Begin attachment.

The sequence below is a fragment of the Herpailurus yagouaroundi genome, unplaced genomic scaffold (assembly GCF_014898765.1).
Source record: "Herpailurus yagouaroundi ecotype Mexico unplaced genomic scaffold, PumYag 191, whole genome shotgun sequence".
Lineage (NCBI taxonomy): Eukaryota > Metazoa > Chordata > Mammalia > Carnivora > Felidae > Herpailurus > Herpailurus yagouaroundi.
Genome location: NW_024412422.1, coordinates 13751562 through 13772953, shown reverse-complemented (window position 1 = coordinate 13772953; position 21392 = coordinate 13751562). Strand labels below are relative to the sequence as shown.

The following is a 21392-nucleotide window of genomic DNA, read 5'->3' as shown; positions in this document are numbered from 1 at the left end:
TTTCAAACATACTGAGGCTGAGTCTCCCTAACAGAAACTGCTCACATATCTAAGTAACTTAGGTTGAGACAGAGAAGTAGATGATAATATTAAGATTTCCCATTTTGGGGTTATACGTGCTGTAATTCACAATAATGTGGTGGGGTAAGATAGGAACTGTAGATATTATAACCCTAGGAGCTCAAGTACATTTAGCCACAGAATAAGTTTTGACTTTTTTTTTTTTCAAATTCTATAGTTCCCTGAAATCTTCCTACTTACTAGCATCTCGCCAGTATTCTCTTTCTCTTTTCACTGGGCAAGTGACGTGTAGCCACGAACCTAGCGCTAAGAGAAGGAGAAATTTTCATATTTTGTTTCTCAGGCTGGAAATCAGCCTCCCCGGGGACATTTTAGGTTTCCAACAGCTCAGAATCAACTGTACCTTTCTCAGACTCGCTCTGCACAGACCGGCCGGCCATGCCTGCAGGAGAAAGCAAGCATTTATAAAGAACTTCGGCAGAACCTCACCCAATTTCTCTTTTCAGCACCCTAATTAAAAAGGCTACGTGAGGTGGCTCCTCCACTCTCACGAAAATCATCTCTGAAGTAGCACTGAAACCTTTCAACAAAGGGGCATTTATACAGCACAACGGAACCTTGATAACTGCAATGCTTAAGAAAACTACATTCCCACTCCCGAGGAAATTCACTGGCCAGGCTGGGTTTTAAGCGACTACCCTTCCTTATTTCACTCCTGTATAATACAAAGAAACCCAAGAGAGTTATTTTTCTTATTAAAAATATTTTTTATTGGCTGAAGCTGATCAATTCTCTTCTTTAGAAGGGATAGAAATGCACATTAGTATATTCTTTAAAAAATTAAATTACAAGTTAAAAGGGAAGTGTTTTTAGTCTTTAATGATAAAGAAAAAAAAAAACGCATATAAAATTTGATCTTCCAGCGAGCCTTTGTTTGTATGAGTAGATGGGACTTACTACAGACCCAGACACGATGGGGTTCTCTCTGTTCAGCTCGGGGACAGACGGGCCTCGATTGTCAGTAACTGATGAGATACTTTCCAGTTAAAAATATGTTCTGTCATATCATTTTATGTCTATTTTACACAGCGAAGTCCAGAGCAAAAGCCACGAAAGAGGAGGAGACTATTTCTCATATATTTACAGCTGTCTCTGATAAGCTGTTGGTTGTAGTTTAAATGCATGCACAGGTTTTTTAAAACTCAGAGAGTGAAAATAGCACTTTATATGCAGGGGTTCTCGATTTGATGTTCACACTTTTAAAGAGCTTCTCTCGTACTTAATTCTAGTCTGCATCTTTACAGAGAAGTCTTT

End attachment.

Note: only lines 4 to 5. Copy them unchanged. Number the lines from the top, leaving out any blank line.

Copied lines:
Genome location: NW_024412422.1, coordinates 13751562 through 13772953, shown reverse-complemented (window position 1 = coordinate 13772953; position 21392 = coordinate 13751562). Strand labels below are relative to the sequence as shown.

The following is a 21392-nucleotide window of genomic DNA, read 5'->3' as shown; positions in this document are numbered from 1 at the left end: